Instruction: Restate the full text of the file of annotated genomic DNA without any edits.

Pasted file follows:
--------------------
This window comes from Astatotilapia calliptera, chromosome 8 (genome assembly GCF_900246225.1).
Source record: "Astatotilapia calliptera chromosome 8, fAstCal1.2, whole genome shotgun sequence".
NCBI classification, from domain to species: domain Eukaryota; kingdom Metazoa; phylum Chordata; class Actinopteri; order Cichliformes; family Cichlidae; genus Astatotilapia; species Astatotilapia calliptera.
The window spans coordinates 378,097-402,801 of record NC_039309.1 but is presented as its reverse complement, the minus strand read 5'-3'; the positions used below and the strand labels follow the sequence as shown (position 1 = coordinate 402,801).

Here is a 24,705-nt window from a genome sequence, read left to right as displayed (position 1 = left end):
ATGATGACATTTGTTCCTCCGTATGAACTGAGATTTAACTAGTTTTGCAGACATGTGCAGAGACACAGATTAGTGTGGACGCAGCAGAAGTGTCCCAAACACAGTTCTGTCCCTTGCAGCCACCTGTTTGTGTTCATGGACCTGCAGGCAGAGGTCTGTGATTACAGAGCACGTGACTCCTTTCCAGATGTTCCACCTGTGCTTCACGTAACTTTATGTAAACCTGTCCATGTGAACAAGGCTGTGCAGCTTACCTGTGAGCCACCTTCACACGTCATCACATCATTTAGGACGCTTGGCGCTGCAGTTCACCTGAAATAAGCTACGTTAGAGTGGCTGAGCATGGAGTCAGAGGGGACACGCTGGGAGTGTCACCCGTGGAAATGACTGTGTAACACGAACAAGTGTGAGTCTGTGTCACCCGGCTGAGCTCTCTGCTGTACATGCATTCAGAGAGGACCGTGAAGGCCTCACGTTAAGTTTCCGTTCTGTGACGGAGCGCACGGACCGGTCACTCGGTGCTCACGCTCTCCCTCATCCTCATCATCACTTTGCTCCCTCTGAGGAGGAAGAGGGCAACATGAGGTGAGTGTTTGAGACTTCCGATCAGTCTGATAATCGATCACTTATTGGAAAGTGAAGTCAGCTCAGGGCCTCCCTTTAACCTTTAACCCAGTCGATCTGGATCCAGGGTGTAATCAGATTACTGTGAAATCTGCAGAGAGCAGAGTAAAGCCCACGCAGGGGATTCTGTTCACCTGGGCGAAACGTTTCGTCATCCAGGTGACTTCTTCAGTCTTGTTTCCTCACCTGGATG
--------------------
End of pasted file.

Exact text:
This window comes from Astatotilapia calliptera, chromosome 8 (genome assembly GCF_900246225.1).
Source record: "Astatotilapia calliptera chromosome 8, fAstCal1.2, whole genome shotgun sequence".
NCBI classification, from domain to species: domain Eukaryota; kingdom Metazoa; phylum Chordata; class Actinopteri; order Cichliformes; family Cichlidae; genus Astatotilapia; species Astatotilapia calliptera.
The window spans coordinates 378,097-402,801 of record NC_039309.1 but is presented as its reverse complement, the minus strand read 5'-3'; the positions used below and the strand labels follow the sequence as shown (position 1 = coordinate 402,801).

Here is a 24,705-nt window from a genome sequence, read left to right as displayed (position 1 = left end):
ATGATGACATTTGTTCCTCCGTATGAACTGAGATTTAACTAGTTTTGCAGACATGTGCAGAGACACAGATTAGTGTGGACGCAGCAGAAGTGTCCCAAACACAGTTCTGTCCCTTGCAGCCACCTGTTTGTGTTCATGGACCTGCAGGCAGAGGTCTGTGATTACAGAGCACGTGACTCCTTTCCAGATGTTCCACCTGTGCTTCACGTAACTTTATGTAAACCTGTCCATGTGAACAAGGCTGTGCAGCTTACCTGTGAGCCACCTTCACACGTCATCACATCATTTAGGACGCTTGGCGCTGCAGTTCACCTGAAATAAGCTACGTTAGAGTGGCTGAGCATGGAGTCAGAGGGGACACGCTGGGAGTGTCACCCGTGGAAATGACTGTGTAACACGAACAAGTGTGAGTCTGTGTCACCCGGCTGAGCTCTCTGCTGTACATGCATTCAGAGAGGACCGTGAAGGCCTCACGTTAAGTTTCCGTTCTGTGACGGAGCGCACGGACCGGTCACTCGGTGCTCACGCTCTCCCTCATCCTCATCATCACTTTGCTCCCTCTGAGGAGGAAGAGGGCAACATGAGGTGAGTGTTTGAGACTTCCGATCAGTCTGATAATCGATCACTTATTGGAAAGTGAAGTCAGCTCAGGGCCTCCCTTTAACCTTTAACCCAGTCGATCTGGATCCAGGGTGTAATCAGATTACTGTGAAATCTGCAGAGAGCAGAGTAAAGCCCACGCAGGGGATTCTGTTCACCTGGGCGAAACGTTTCGTCATCCAGGTGACTTCTTCAGTCTTGTTTCCTCACCTGGATG